What are some of your favourite recipes and why?
Rachel: It’s like choosing between your children! It’s really difficult as they are alll so personal especially as we know the people and stories behind them. But if I had to pick, one would be the feta and spinach Byrek I have mentioned above made by Anna. It’s absolutely delicious. Another would be Monica’s almond butter and banana muffins. I remember being with her when she was testing them, they’re everything a banana muffin should be but a bit different because of the almond butter.
Kaila: The carrot bread with nigella seeds is great as it literally glows and comes out looking like the sun. It’s great to have on the side with soup. For the launch of our book, I made our cauliflower cheese savoury muffins, which were a huge hit and are a staple for me. So filling and full of flavour. It’s a great bake for mums.
The watercolour illustrations in the book are simple, yet evocative – why did you decide to use illustrations and how did you find the illustrator, Carrie May?
Rachel: There are more and more illustrated books at the moment. We like the illustrations as they hint more of what the bakes should look like. You won’t feel a failure if your bake doesn’t look like an illustration. We are all about making baking accessible and putting your own spin on things and we think illustrations lend themselves better to that. They are very beautiful illustrations and Carrie is very talented.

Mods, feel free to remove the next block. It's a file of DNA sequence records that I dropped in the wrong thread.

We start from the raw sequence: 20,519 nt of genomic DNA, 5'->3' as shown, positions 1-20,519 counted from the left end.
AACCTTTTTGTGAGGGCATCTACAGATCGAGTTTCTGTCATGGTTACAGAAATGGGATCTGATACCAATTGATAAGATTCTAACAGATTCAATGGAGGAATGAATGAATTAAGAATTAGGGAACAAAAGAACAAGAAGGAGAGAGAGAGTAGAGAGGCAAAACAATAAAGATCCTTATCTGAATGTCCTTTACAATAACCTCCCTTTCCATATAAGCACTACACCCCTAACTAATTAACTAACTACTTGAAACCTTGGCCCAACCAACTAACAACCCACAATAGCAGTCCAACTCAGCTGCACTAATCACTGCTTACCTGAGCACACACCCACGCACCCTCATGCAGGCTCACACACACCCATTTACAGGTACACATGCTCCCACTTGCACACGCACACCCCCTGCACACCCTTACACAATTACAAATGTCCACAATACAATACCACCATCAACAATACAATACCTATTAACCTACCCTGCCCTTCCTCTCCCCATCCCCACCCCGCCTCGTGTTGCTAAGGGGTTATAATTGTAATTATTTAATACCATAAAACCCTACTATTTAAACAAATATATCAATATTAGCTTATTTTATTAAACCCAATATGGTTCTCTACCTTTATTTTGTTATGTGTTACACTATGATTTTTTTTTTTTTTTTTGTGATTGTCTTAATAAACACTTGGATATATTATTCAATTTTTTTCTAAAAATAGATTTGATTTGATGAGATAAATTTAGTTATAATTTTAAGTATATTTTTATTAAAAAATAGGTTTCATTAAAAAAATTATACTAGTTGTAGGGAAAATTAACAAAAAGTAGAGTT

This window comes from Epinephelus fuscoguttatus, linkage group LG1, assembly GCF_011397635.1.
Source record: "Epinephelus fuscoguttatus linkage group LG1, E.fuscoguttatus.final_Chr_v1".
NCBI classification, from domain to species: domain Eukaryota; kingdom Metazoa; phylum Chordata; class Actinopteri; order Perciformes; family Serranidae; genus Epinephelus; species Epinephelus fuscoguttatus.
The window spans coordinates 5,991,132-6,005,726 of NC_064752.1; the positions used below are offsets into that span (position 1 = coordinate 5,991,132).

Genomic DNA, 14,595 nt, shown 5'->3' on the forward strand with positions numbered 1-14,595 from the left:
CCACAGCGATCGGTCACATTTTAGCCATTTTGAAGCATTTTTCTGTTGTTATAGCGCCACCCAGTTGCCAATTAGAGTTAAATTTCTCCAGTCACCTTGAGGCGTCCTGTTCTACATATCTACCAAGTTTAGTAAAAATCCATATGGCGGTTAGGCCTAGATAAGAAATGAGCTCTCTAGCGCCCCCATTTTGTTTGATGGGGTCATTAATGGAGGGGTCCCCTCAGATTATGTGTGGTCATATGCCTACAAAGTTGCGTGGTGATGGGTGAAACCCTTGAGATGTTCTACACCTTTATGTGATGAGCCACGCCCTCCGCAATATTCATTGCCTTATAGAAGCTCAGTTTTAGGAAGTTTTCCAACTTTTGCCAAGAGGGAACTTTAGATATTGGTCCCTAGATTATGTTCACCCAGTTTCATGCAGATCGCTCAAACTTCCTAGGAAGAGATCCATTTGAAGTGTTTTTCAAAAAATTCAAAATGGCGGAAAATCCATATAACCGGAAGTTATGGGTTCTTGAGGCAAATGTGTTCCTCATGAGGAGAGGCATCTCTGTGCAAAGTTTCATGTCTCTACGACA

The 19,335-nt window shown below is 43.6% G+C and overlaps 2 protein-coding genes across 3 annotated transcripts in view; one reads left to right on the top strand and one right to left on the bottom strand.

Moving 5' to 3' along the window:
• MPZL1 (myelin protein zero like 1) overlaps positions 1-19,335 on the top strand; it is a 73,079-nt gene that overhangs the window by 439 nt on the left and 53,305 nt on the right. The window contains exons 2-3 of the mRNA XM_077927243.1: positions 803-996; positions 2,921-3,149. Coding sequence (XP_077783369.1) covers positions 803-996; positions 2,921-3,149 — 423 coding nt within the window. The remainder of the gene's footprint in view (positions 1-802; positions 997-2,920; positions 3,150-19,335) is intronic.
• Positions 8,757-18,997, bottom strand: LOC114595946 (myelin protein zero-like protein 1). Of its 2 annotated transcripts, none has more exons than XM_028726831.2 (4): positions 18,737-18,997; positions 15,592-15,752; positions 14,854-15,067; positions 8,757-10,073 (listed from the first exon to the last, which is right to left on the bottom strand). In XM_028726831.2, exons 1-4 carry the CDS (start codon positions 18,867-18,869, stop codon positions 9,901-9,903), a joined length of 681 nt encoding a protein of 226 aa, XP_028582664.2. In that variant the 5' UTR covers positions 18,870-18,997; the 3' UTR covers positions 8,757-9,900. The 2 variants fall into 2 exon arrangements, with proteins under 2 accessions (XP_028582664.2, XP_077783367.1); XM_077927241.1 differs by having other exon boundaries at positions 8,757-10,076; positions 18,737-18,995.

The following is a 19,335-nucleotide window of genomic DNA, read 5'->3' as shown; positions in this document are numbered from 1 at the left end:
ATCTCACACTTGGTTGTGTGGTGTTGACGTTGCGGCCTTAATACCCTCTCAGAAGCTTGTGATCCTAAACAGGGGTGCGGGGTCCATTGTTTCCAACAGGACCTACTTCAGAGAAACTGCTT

Kaila: Our publishers suggested illustrations as it brings you into the narrative and how you imagine the dishes may look. It’s like a story book and it encourages you to be your own creators.
What’s your favourite story in the book?
Kaila: I can’t really pick a favourite, but what I love about the women’s stories are the words used on how they overcame adversity and found hope. I wanted to give a quote which sums this up. It’s from Monica’s story on how she found a better life for herself and her child:
“Because of my past, I wasn’t able to believe in myself. Now, I’m with women who understand my background and who believe in me. The most important thing in life is strength. When you have it, no matter how many ups and downs you still fight – you see power. That’s what I see in Luminary – strength.”
Which section of the book would you recommend for new bakers?
Rachel: The baking notes are really useful to read with the hints and tips, people often leave out the introductions as they want to get to the recipes. I then think for newcomers I would suggest traybakes and cookies and biscuits. On the baking course that we run and I teach we start with traybakes and then do cookies and biscuits. They are a really good leveller and give people a good level of skills which they can move on from. They are also quite hard to mess up.
What is your dream for the book? What do you hope that people will get out of it?
Kaila: As we’ve said the book was two years in the making, so we had no idea of the importance of the timing. Rising Hope came out at such a significant time in our world when people were needing hope and that’s something that we really want people to feel. We want people to feel a connection which inspires hope. It would be great if the book could help others to reach out and not feel alone. Our dream is to help people feel inspired and build that community that we pride ourselves on in Luminary.
Rachel: We hope as well it will bring together people of all baking abilities. From newbies to people who are really advanced we hope they find new flavour combinations or things they’ve never heard before. The index is really helpful if you have different dietary requirements or you only have half and hour and you want to bake something, it’s easy to find. We want people to bake from the book and for it not to sit on shelves gathering dust. We want it to be a living breathing book, and through the stories people feel a connection to the women whose recipes they belong to.